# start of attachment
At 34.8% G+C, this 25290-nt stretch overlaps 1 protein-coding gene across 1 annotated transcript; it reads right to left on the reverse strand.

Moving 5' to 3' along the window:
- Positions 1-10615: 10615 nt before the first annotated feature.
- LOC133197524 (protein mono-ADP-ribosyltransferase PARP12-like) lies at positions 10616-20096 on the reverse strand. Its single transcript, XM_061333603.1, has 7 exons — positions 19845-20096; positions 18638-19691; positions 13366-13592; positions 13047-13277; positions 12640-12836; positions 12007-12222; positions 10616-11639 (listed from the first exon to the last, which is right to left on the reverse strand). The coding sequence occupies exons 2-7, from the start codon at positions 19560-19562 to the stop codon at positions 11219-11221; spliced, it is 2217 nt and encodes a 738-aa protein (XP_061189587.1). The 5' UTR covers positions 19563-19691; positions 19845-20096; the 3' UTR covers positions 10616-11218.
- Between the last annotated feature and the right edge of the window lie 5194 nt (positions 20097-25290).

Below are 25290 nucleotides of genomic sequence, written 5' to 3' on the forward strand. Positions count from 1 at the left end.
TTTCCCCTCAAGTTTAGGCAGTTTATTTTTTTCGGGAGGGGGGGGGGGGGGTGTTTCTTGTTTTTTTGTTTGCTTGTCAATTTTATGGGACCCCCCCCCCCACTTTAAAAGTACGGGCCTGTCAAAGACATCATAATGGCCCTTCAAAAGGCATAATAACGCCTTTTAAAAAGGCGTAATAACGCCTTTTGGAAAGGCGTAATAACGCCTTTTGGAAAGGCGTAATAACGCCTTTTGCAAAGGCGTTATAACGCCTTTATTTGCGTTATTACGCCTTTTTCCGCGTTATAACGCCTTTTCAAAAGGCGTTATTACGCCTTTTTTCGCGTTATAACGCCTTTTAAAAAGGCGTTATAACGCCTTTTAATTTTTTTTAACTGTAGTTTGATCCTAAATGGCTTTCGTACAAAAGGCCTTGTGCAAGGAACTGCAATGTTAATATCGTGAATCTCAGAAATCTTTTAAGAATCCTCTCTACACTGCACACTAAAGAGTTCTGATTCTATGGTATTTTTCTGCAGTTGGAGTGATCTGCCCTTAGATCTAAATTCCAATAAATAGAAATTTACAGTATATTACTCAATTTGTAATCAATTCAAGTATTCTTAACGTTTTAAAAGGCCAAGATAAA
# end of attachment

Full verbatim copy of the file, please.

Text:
At 34.8% G+C, this 25290-nt stretch overlaps 1 protein-coding gene across 1 annotated transcript; it reads right to left on the reverse strand.

Moving 5' to 3' along the window:
- Positions 1-10615: 10615 nt before the first annotated feature.
- LOC133197524 (protein mono-ADP-ribosyltransferase PARP12-like) lies at positions 10616-20096 on the reverse strand. Its single transcript, XM_061333603.1, has 7 exons — positions 19845-20096; positions 18638-19691; positions 13366-13592; positions 13047-13277; positions 12640-12836; positions 12007-12222; positions 10616-11639 (listed from the first exon to the last, which is right to left on the reverse strand). The coding sequence occupies exons 2-7, from the start codon at positions 19560-19562 to the stop codon at positions 11219-11221; spliced, it is 2217 nt and encodes a 738-aa protein (XP_061189587.1). The 5' UTR covers positions 19563-19691; positions 19845-20096; the 3' UTR covers positions 10616-11218.
- Between the last annotated feature and the right edge of the window lie 5194 nt (positions 20097-25290).

Below are 25290 nucleotides of genomic sequence, written 5' to 3' on the forward strand. Positions count from 1 at the left end.
TTTCCCCTCAAGTTTAGGCAGTTTATTTTTTTCGGGAGGGGGGGGGGGGGGTGTTTCTTGTTTTTTTGTTTGCTTGTCAATTTTATGGGACCCCCCCCCCCACTTTAAAAGTACGGGCCTGTCAAAGACATCATAATGGCCCTTCAAAAGGCATAATAACGCCTTTTAAAAAGGCGTAATAACGCCTTTTGGAAAGGCGTAATAACGCCTTTTGGAAAGGCGTAATAACGCCTTTTGCAAAGGCGTTATAACGCCTTTATTTGCGTTATTACGCCTTTTTCCGCGTTATAACGCCTTTTCAAAAGGCGTTATTACGCCTTTTTTCGCGTTATAACGCCTTTTAAAAAGGCGTTATAACGCCTTTTAATTTTTTTTAACTGTAGTTTGATCCTAAATGGCTTTCGTACAAAAGGCCTTGTGCAAGGAACTGCAATGTTAATATCGTGAATCTCAGAAATCTTTTAAGAATCCTCTCTACACTGCACACTAAAGAGTTCTGATTCTATGGTATTTTTCTGCAGTTGGAGTGATCTGCCCTTAGATCTAAATTCCAATAAATAGAAATTTACAGTATATTACTCAATTTGTAATCAATTCAAGTATTCTTAACGTTTTAAAAGGCCAAGATAAA